Many people go through rough patches in their lives.  The difference is that for most people, they are able to see a light at the end of the tunnel.  Most of the time, people can say "this too shall pass."  For me, and most people, it is much easier to get through something difficult in life (the loss of a job, divorce, the death of a loved one, etc.) when you know it's only temporary.  No, the death of a loved one is not temporary and neither is divorce.  However, in both of those situations people are able to go on with their lives after awhile.   And please don't get me wrong.  I am not saying that any of those situations are easy... far from it, in fact.  I am just saying that, in most situations, people are able to get through it and after a period of grieving and adjustment, they can continue on with their life.
According to the CDC, about 1 in 10 people over the age of 12 in the United States take antidepressants.  And, up to a third of people with chronic illness suffer from depression.  Here is an article about chronic illness and depression - Chronic Illness and Depression.  The article states that "depression is especially likely to occur when the illness is associated with pain, disability, or social isolation."  Sound familiar?  Mitochondrial Disease, at least in my case, causes all 3 of those things.  I am in constant pain.  I have to use a wheelchair to get around at least 60% of the time after living a very active life.  And, as I've discussed many times, I am definitely in social isolation.

"Happiness is not something ready made.  It comes from your own actions." - Dalai Lama

I have tried to be happy.  I have found things I like to do that doesn't require much physical activity, despite spending the first 30 years of my life enjoying only things that do require physical activity.  I have become involved in fundraiser after fundraiser.  Actually, I haven't become involved.  I've created them myself.  I have spent energy I don't have helping others (friends, family, and the needy), as much as people will let me, since I'm no longer able to do so as a nurse. I even tried volunteering at my daughter's school.  I couldn't keep it up because I had to cancel too many times because I was too sick to come in.  They need someone who's going to be reliable and actually show up when they say they're going to.  I've added friends, gotten rid of "friends", and changed current relationships to try to make them better.  I've seen 2 different therapists since I've been sick.  I've even read books on dealing with life with a chronic illness.  So, it's not like I haven't tried.

"The two enemies of human happiness are pain and boredom." - Arthur Schopenhauer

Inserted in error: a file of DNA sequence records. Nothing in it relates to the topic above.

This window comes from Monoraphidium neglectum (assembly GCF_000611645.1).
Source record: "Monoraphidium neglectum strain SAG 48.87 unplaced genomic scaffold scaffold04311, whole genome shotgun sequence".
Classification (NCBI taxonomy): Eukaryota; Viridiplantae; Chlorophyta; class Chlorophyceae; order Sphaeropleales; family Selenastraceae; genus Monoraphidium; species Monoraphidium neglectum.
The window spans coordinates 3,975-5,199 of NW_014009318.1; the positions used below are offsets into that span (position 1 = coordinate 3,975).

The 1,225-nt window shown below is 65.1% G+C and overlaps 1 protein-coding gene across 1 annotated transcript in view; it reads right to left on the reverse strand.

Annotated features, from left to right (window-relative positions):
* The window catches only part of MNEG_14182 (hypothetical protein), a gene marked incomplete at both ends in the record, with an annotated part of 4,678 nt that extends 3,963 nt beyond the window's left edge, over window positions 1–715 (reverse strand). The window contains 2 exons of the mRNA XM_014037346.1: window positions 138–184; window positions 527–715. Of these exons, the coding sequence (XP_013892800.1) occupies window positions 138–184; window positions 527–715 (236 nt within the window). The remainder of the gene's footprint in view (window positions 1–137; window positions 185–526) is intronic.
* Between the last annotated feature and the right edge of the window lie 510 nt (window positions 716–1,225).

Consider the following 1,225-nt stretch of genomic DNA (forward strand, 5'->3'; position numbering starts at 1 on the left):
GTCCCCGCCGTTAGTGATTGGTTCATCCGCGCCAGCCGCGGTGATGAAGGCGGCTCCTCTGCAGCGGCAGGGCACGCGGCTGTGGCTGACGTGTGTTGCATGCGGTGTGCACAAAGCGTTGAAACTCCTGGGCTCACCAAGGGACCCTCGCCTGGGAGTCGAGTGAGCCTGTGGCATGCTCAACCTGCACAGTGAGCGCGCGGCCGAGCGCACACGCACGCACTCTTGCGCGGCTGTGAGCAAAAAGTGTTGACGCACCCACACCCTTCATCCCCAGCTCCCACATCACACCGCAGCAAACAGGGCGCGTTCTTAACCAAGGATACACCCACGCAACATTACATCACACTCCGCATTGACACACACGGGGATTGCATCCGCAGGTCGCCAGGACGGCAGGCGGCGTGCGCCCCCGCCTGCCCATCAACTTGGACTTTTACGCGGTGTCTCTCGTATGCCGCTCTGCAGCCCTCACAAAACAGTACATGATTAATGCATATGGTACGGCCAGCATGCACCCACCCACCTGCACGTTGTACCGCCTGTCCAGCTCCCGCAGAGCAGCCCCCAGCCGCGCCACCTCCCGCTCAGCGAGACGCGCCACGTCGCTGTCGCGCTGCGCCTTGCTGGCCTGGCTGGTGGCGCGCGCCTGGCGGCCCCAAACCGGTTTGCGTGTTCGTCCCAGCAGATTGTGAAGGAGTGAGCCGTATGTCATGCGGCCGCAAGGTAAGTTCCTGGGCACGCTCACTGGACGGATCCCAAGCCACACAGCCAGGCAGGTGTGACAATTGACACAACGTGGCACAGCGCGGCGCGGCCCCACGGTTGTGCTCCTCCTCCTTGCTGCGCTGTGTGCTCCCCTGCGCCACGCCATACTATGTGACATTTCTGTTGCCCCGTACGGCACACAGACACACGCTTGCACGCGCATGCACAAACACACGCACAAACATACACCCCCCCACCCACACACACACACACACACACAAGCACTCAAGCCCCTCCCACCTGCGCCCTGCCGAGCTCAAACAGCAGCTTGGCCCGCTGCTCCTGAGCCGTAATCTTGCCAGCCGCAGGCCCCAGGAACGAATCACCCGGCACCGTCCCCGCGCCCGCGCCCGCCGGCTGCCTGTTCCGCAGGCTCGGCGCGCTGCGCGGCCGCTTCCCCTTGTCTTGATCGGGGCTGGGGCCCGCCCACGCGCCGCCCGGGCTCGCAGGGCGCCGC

There are only so many things a person with a serious chronic illness can do to make themselves happy.  What can you do from your bedroom or couch?  And then there are only so many distractions from the things that make you unhappy.

Nothing I've done changes anything.  I'm still unhappy.  I don't know how to be happy while feeling bad/sick all the time.  I do okay on my "good" days, but I'm not talking about how I'm doing from day to day.  I'm talking about overall happiness.

"The greatest happiness of life is the conviction that we are loved; loved for ourselves, or rather, loved in spite of ourselves." - Victor Hugo

Unfortunately, a big part of my happiness relies on my relationships with others.  Why is that?  Well, I've always been a social person who enjoys being around others.  I like to talk. (Even those of you who don't know me personally should know that by now based on how much I ramble on in my blog posts.)  I spend day in and day out at home by myself with my only connection to the outside world being my computer.  (Remember that social isolation I mentioned above?)  That takes a toll on someone who likes to be around people.  I try to make plans with others but people don't always want to come here.  The ones who do only come on occasion.  Because of that I try to get out and meet people places but I just wind up cancelling on them 75% of the time because I'm too sick and/or weak to drive myself there, sit up and visit for an hour or more, and drive myself home.  And, as I've discussed in multiple posts, the amount of help and support continues to dwindle.  If it wasn't for my mom it would be pretty close to none at this point.  The stupid thing is that I don't even want help with anything anymore. Would I appreciate it?  Of course.  But at this point in time I'd be happy with people coming over to visit with me for an hour or two, but that's a rarity.  My own grandma doesn't even want to come over and spend time with me most of the time.